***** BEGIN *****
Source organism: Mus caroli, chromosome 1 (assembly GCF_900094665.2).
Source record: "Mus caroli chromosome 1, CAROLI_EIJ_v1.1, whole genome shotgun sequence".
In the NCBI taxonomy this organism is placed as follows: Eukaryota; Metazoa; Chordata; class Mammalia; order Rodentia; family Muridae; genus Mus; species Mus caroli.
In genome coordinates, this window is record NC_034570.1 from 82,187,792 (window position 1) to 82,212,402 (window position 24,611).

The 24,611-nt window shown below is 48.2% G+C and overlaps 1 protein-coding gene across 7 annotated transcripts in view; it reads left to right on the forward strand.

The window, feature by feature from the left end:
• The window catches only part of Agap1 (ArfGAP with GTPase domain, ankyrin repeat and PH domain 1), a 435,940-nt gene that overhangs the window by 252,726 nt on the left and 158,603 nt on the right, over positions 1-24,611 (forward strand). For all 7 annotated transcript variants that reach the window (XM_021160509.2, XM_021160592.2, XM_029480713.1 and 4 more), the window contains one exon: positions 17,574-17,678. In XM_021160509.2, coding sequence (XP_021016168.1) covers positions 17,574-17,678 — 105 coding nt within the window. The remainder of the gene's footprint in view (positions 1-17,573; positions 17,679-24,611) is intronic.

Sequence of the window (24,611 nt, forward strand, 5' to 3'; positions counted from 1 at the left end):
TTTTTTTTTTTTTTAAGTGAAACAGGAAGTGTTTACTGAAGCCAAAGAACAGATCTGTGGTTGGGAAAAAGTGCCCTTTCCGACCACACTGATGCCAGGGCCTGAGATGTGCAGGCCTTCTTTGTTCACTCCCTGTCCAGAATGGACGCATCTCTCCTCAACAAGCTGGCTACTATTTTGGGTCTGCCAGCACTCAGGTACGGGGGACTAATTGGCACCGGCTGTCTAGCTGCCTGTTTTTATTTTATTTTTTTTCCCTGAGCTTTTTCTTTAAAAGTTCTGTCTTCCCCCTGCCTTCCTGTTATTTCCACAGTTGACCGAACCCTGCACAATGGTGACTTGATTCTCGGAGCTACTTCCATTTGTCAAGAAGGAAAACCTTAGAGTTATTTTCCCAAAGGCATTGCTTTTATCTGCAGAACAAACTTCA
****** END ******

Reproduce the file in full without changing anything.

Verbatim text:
Source organism: Mus caroli, chromosome 1 (assembly GCF_900094665.2).
Source record: "Mus caroli chromosome 1, CAROLI_EIJ_v1.1, whole genome shotgun sequence".
In the NCBI taxonomy this organism is placed as follows: Eukaryota; Metazoa; Chordata; class Mammalia; order Rodentia; family Muridae; genus Mus; species Mus caroli.
In genome coordinates, this window is record NC_034570.1 from 82,187,792 (window position 1) to 82,212,402 (window position 24,611).

The 24,611-nt window shown below is 48.2% G+C and overlaps 1 protein-coding gene across 7 annotated transcripts in view; it reads left to right on the forward strand.

The window, feature by feature from the left end:
• The window catches only part of Agap1 (ArfGAP with GTPase domain, ankyrin repeat and PH domain 1), a 435,940-nt gene that overhangs the window by 252,726 nt on the left and 158,603 nt on the right, over positions 1-24,611 (forward strand). For all 7 annotated transcript variants that reach the window (XM_021160509.2, XM_021160592.2, XM_029480713.1 and 4 more), the window contains one exon: positions 17,574-17,678. In XM_021160509.2, coding sequence (XP_021016168.1) covers positions 17,574-17,678 — 105 coding nt within the window. The remainder of the gene's footprint in view (positions 1-17,573; positions 17,679-24,611) is intronic.

Sequence of the window (24,611 nt, forward strand, 5' to 3'; positions counted from 1 at the left end):
TTTTTTTTTTTTTTAAGTGAAACAGGAAGTGTTTACTGAAGCCAAAGAACAGATCTGTGGTTGGGAAAAAGTGCCCTTTCCGACCACACTGATGCCAGGGCCTGAGATGTGCAGGCCTTCTTTGTTCACTCCCTGTCCAGAATGGACGCATCTCTCCTCAACAAGCTGGCTACTATTTTGGGTCTGCCAGCACTCAGGTACGGGGGACTAATTGGCACCGGCTGTCTAGCTGCCTGTTTTTATTTTATTTTTTTTCCCTGAGCTTTTTCTTTAAAAGTTCTGTCTTCCCCCTGCCTTCCTGTTATTTCCACAGTTGACCGAACCCTGCACAATGGTGACTTGATTCTCGGAGCTACTTCCATTTGTCAAGAAGGAAAACCTTAGAGTTATTTTCCCAAAGGCATTGCTTTTATCTGCAGAACAAACTTCA